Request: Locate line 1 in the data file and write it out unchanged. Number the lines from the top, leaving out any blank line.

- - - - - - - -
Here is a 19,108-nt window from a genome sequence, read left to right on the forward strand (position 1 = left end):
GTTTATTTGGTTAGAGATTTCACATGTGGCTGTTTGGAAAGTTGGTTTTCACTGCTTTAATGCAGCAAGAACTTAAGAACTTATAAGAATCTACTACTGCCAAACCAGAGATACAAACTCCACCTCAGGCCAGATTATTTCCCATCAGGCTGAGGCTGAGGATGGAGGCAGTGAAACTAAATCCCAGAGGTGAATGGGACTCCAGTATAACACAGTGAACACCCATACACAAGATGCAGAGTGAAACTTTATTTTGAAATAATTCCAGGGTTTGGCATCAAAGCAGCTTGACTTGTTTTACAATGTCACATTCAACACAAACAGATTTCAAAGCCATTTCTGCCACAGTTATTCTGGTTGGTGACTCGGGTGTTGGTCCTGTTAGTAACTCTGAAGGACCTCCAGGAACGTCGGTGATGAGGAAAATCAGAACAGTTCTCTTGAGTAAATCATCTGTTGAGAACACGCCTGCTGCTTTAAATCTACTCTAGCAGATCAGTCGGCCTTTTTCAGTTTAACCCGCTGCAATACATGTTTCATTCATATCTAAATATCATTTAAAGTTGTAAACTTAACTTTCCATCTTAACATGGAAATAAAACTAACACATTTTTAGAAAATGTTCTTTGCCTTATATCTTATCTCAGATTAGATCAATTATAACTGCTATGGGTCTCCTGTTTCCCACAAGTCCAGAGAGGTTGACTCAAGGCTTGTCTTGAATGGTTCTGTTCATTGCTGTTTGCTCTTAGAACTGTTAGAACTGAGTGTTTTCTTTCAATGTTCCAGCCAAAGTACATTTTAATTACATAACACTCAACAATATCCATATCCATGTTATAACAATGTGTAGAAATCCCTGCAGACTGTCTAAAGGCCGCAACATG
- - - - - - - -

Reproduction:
Here is a 19,108-nt window from a genome sequence, read left to right on the forward strand (position 1 = left end):